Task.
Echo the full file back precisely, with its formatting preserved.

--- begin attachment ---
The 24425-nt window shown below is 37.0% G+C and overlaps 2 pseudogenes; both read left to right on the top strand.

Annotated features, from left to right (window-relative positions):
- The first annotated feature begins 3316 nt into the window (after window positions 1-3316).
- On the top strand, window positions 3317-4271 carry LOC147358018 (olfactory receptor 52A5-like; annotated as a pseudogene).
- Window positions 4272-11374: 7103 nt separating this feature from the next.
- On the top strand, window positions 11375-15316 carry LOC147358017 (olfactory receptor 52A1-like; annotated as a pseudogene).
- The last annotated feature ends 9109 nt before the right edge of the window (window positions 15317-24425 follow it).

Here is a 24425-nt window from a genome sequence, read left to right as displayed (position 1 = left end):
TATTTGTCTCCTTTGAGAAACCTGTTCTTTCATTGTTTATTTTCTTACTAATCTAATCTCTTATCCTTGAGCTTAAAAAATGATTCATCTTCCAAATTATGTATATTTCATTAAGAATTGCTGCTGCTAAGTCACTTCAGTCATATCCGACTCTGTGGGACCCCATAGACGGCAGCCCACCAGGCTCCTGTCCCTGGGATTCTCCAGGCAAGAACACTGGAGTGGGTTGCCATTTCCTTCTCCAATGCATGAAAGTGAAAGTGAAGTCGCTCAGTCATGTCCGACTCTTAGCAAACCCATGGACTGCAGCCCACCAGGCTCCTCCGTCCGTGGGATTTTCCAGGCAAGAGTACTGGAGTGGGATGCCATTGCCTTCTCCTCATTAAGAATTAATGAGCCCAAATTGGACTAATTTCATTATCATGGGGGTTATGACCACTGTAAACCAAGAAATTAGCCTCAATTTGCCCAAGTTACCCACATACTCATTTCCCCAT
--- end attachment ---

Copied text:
The 24425-nt window shown below is 37.0% G+C and overlaps 2 pseudogenes; both read left to right on the top strand.

Annotated features, from left to right (window-relative positions):
- The first annotated feature begins 3316 nt into the window (after window positions 1-3316).
- On the top strand, window positions 3317-4271 carry LOC147358018 (olfactory receptor 52A5-like; annotated as a pseudogene).
- Window positions 4272-11374: 7103 nt separating this feature from the next.
- On the top strand, window positions 11375-15316 carry LOC147358017 (olfactory receptor 52A1-like; annotated as a pseudogene).
- The last annotated feature ends 9109 nt before the right edge of the window (window positions 15317-24425 follow it).

Here is a 24425-nt window from a genome sequence, read left to right as displayed (position 1 = left end):
TATTTGTCTCCTTTGAGAAACCTGTTCTTTCATTGTTTATTTTCTTACTAATCTAATCTCTTATCCTTGAGCTTAAAAAATGATTCATCTTCCAAATTATGTATATTTCATTAAGAATTGCTGCTGCTAAGTCACTTCAGTCATATCCGACTCTGTGGGACCCCATAGACGGCAGCCCACCAGGCTCCTGTCCCTGGGATTCTCCAGGCAAGAACACTGGAGTGGGTTGCCATTTCCTTCTCCAATGCATGAAAGTGAAAGTGAAGTCGCTCAGTCATGTCCGACTCTTAGCAAACCCATGGACTGCAGCCCACCAGGCTCCTCCGTCCGTGGGATTTTCCAGGCAAGAGTACTGGAGTGGGATGCCATTGCCTTCTCCTCATTAAGAATTAATGAGCCCAAATTGGACTAATTTCATTATCATGGGGGTTATGACCACTGTAAACCAAGAAATTAGCCTCAATTTGCCCAAGTTACCCACATACTCATTTCCCCAT